7. What a great trip! Thanks for writing it up so we can see this place. It’s fascinating how the internet has made it possible to get things we might not have been able to, but it means we lose that experience of wandering around feeling things. I was so glad to find a purveyor of good felt, but how nice it would be to wander into the shop! Can’t wait to see what you do with those colors!!!.

    • One of the reasons I wanted to write the post was that I was looking for a review of the store before we made the trip and couldn’t find anything that helped me know what to expect. Maybe other weavers will find something of use here. But, really, if we didn’t have access to online resources, we would hardly be able to weave at all!

    • I don’t know how we made decisions and I don’t know, really, how we’ll combine those colors in our weaving. This is the most difficult part of weaving for me–predicting how the fabric will look once warp and weft mix. It NEVER looks like I think it will!

  8. You have started weaving at the “wrong time”! Back in the Dark Ages, when weaving was popular in the 1970’s and 1980’s there were quite a few weaving related stores to enjoy! I got a fiber degree when we lived near Boston and there were several within an easy drive. I’m trying to remember the linen place near Boston; I was there a lot.
    Earth Guild is in Asheville and that was in Cambridge when I went to college in Boston! They have a lot of fiber related goodies to enjoy, but it’s nothing like the old store was.
    When we were in Gatlinburg, and I forgot to mention this, I enjoyed Smokey Mountain Spinnery there. It had potholder looms to floor looms and a lot of fibers and beautiful samples. It was great fun!
    Anyway, thanks for sharing the delicious photos. How fun to have your husband be a weaver and not just an admirer.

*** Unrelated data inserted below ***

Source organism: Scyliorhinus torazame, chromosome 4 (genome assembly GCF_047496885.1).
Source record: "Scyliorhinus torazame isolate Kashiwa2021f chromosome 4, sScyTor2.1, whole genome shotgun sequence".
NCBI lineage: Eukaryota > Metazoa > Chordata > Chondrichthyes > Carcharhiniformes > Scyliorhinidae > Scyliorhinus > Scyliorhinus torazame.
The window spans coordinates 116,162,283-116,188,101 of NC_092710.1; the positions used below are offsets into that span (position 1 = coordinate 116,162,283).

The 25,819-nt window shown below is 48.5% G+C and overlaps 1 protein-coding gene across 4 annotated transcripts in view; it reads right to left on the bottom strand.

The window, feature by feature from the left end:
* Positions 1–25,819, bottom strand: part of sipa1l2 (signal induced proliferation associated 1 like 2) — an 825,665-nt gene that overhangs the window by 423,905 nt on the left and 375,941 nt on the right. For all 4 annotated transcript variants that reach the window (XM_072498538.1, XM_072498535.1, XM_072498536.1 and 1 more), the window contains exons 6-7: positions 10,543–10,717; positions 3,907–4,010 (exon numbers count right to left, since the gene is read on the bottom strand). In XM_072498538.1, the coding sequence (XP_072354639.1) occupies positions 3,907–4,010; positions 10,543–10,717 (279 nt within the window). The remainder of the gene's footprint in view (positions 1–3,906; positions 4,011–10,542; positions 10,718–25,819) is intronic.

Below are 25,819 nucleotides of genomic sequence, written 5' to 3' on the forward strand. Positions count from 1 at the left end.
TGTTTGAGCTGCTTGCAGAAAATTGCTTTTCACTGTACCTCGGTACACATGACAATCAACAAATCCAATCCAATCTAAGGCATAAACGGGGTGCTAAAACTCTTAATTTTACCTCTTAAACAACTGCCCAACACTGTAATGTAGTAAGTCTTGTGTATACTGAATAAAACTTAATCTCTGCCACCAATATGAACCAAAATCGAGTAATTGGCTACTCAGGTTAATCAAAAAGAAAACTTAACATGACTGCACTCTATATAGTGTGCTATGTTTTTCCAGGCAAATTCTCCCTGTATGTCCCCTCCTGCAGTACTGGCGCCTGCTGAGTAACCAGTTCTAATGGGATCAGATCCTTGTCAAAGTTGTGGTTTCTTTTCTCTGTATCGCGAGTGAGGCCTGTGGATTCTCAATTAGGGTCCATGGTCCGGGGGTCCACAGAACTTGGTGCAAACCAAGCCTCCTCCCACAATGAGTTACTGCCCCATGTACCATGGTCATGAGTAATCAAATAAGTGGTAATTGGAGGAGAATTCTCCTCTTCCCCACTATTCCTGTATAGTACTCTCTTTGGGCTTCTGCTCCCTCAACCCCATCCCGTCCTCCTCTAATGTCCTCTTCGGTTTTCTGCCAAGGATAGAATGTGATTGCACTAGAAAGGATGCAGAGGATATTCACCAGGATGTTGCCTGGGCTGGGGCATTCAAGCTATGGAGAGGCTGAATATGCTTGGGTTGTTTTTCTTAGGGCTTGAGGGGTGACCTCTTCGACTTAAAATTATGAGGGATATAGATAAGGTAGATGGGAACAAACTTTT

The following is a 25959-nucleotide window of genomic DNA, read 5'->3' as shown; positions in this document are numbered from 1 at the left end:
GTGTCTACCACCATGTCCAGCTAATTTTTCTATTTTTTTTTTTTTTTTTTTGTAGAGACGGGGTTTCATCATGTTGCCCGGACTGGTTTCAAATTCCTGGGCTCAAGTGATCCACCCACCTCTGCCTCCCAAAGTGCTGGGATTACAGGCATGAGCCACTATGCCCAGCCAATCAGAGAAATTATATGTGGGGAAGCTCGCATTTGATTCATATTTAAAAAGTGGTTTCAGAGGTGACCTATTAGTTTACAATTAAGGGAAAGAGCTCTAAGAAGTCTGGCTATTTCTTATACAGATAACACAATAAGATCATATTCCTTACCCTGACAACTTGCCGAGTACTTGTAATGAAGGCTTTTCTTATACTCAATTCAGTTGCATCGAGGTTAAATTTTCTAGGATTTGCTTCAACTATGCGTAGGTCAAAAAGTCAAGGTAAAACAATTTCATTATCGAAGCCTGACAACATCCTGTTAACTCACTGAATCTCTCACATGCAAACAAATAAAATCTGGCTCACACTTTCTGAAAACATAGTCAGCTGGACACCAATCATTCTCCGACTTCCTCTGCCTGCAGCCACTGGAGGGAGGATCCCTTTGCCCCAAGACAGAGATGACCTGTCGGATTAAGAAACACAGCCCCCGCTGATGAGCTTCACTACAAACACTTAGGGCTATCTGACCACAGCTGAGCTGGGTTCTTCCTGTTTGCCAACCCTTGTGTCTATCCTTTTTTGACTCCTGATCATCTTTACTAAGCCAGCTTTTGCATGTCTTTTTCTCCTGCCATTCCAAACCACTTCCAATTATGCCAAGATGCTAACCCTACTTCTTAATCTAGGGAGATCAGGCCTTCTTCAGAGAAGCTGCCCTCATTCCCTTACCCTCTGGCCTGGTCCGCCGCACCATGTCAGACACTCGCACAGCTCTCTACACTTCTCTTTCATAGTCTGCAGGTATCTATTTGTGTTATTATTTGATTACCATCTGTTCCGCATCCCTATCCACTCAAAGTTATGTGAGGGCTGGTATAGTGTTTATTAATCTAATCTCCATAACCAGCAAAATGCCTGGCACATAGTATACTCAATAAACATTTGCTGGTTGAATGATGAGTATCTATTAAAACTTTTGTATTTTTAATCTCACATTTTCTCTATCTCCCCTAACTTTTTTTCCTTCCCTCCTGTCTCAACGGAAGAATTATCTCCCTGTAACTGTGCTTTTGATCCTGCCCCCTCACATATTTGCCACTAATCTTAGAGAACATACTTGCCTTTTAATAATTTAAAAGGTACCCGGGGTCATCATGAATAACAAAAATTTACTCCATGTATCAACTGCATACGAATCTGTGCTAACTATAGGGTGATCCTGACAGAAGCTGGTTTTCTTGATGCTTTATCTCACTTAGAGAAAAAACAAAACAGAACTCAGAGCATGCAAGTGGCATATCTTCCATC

• I just bought some yarn from Earth Guild, I think! It’s funny how crafts like weaving go through trends–get popular, die out. Quilting is the “in” craft right now, I guess. Maybe I’ll start planning vacations around where the weaving store are! We’re going to Maine soon and I know Halcyon Yarns is there . . .

  9. What a super trip! I am sure it was truly worth the long ride to and from. I love finding interesting shops like this that pertain to our hobbies. This one is truly amazing! Thanks for sharing.

    • It was definitely worth the trip, although we won’t be going once a month or anything! So many yarn shops are really knitting/crocheting shops so it was a thrill to go somewhere really focused on what we love to do!

  10. Being from Quebec myself, this is where I get all my weaving thread. Although the buisness is a little old fashionned, they have pretty reasonnable prices and a great selection. Their company is a must for every weaver around 🙂

  11. I have only recently become aware of this company and will definitely look for their yarns in U.S. stores. I understand they carry 20/2 colored mercerized cotton and since UKI discontinued dying that size, I’ve missed a source.

    • I think the company has a good reputation for fine yarns–I know they are sold through all the places like the Woolery and Yarn Barn of Kansas. Good luck finding what you need!

  12. You must have been feeling like a kid in a candystore, I love all those colours! Maybe you are able to buy supplies only, but I think shopping in an actual store is so much more fun. Happy weaving, and a lovely weekend to you.

  13. I can feel your excitement from your post! I feel like that in a fabric shop. 😄 I enjoyed the little insight of the shop there. The only thing I miss ,is not being able to feel the thread.

    • Feeling the thread is more than half the fun! It’s funny, even though I make quilts sometimes, i don’t get so worked up in a fabric store and I’ve never really had a stash of fabric. I think I come up with the idea for the quilt first and then go find the fabric. That’s not how it has worked with weaving so far!